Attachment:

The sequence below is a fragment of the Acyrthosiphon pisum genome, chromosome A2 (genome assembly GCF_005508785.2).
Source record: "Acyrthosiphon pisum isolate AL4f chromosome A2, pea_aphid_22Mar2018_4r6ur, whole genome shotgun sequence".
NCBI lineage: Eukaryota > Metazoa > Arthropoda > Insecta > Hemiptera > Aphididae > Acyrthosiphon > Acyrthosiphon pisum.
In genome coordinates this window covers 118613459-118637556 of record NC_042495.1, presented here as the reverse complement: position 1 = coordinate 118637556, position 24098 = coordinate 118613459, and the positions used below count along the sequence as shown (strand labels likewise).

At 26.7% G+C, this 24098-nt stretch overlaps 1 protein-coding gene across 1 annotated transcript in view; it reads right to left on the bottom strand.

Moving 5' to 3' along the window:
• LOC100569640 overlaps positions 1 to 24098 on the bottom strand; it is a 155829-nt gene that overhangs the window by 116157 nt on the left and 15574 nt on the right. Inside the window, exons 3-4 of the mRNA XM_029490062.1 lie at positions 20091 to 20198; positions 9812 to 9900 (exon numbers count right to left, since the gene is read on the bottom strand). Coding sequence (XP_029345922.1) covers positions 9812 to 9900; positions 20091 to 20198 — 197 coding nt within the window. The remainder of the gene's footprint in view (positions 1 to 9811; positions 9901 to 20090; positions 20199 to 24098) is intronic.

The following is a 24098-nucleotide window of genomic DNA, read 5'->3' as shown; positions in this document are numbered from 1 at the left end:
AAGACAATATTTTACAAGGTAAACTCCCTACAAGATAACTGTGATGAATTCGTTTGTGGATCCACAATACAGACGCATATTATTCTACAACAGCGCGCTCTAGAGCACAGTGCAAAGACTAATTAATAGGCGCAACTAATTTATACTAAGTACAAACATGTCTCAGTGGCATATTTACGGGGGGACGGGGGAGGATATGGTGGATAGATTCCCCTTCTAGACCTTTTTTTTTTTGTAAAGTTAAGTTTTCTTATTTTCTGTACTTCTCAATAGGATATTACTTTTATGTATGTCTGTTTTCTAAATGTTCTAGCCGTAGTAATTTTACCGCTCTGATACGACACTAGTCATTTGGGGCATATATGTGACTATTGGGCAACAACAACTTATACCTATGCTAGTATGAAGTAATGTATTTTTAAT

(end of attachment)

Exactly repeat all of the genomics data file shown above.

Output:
The sequence below is a fragment of the Acyrthosiphon pisum genome, chromosome A2 (genome assembly GCF_005508785.2).
Source record: "Acyrthosiphon pisum isolate AL4f chromosome A2, pea_aphid_22Mar2018_4r6ur, whole genome shotgun sequence".
NCBI lineage: Eukaryota > Metazoa > Arthropoda > Insecta > Hemiptera > Aphididae > Acyrthosiphon > Acyrthosiphon pisum.
In genome coordinates this window covers 118613459-118637556 of record NC_042495.1, presented here as the reverse complement: position 1 = coordinate 118637556, position 24098 = coordinate 118613459, and the positions used below count along the sequence as shown (strand labels likewise).

At 26.7% G+C, this 24098-nt stretch overlaps 1 protein-coding gene across 1 annotated transcript in view; it reads right to left on the bottom strand.

Moving 5' to 3' along the window:
• LOC100569640 overlaps positions 1 to 24098 on the bottom strand; it is a 155829-nt gene that overhangs the window by 116157 nt on the left and 15574 nt on the right. Inside the window, exons 3-4 of the mRNA XM_029490062.1 lie at positions 20091 to 20198; positions 9812 to 9900 (exon numbers count right to left, since the gene is read on the bottom strand). Coding sequence (XP_029345922.1) covers positions 9812 to 9900; positions 20091 to 20198 — 197 coding nt within the window. The remainder of the gene's footprint in view (positions 1 to 9811; positions 9901 to 20090; positions 20199 to 24098) is intronic.

The following is a 24098-nucleotide window of genomic DNA, read 5'->3' as shown; positions in this document are numbered from 1 at the left end:
AAGACAATATTTTACAAGGTAAACTCCCTACAAGATAACTGTGATGAATTCGTTTGTGGATCCACAATACAGACGCATATTATTCTACAACAGCGCGCTCTAGAGCACAGTGCAAAGACTAATTAATAGGCGCAACTAATTTATACTAAGTACAAACATGTCTCAGTGGCATATTTACGGGGGGACGGGGGAGGATATGGTGGATAGATTCCCCTTCTAGACCTTTTTTTTTTTGTAAAGTTAAGTTTTCTTATTTTCTGTACTTCTCAATAGGATATTACTTTTATGTATGTCTGTTTTCTAAATGTTCTAGCCGTAGTAATTTTACCGCTCTGATACGACACTAGTCATTTGGGGCATATATGTGACTATTGGGCAACAACAACTTATACCTATGCTAGTATGAAGTAATGTATTTTTAAT